During morphogenesis, cells cooperate to reliably build anatomical structures. Many living systems remodel and regenerate tissues or organs despite considerable damage—that is, they progressively reduce deviations from specific target morphologies, and halt growth and remodeling when those morphologies are achieved. Evolution exploits three modalities to achieve such anatomical homeostasis: biochemical gradients, bioelectric circuits, and biophysical forces. These interact to enable the same large-scale form to arise despite significant perturbations.
The best-known modality concerns diffusible intracellular and extracellular signaling molecules. Gene-regulatory circuits and gradients of biochemicals control cell proliferation, differentiation, and migration.
The movement of ions across cell membranes, especially via voltage-gated ion channels and gap junctions, can establish bioelectric circuits that control large-scale resting potential patterns within and among groups of cells. These bioelectric patterns implement long-range coordination, feedback, and memory dynamics across cell fields. They underlie modular morphogenetic decision-making about organ shape and spatial layout by regulating the dynamic redistribution of morphogens and the expression of genes.
Cytoskeletal, adhesion, and motor proteins inside and between cells generate physical forces that in turn control cell behavior. These forces result in large-scale strain fields, which enable cell sheets to move and deform as a coherent unit, and thus execute the folds and bends that shape complex organs.
Rewriting the planarian body plan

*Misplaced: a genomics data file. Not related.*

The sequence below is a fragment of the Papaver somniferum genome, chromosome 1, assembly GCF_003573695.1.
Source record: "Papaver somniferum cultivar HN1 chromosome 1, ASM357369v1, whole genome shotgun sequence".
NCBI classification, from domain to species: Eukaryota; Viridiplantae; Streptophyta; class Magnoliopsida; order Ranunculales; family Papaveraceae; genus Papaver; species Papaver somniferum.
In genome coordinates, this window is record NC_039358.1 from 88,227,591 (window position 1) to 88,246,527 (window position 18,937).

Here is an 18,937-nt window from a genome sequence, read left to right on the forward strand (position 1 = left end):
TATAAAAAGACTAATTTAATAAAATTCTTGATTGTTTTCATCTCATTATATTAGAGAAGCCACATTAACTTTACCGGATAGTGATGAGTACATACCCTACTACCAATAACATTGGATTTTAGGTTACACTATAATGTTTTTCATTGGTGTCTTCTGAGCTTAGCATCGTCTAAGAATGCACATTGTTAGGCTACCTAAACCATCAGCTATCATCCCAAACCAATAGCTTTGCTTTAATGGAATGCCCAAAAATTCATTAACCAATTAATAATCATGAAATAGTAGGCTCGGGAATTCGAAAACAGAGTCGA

Recent work from our group and others has demonstrated that anatomical pattern memories can be rewritten by physiological stimuli and maintained indefinitely without genomic editing. For example, the bioelectric circuit that normally determines head number and location in regenerating planaria can be triggered by brief alterations of ion channel or gap junction activity to alter the animal’s body plan. Due to the circuit’s pattern memory, the animals remain in this altered state indefinitely without further stimulation, despite their wildtype genomes. In other words, the pattern to which the cells build after damage can be changed, leading to a target morphology distinct from the genetic default.
First, we soaked a planarian in voltage-sensitive fluorescent dye to observe the bioelectrical pattern across the entire tissue. We then cut the animal to see how this pattern changes in each fragment as it begins to regenerate.
We then applied drugs or used RNA interference to target ion channels or gap junctions in individual cells and thus change the pattern of depolarization/hyperpolarization and cellular connectivity across the whole fragment.
As a result of the disruption of the body’s bioelectric circuits, the planarian regrows with two heads instead of one, or none at all.
When we re-cut the two-headed planarian in plain water, long after the initial drug has left the tissue, the new anatomy persists in subsequent rounds of regeneration.
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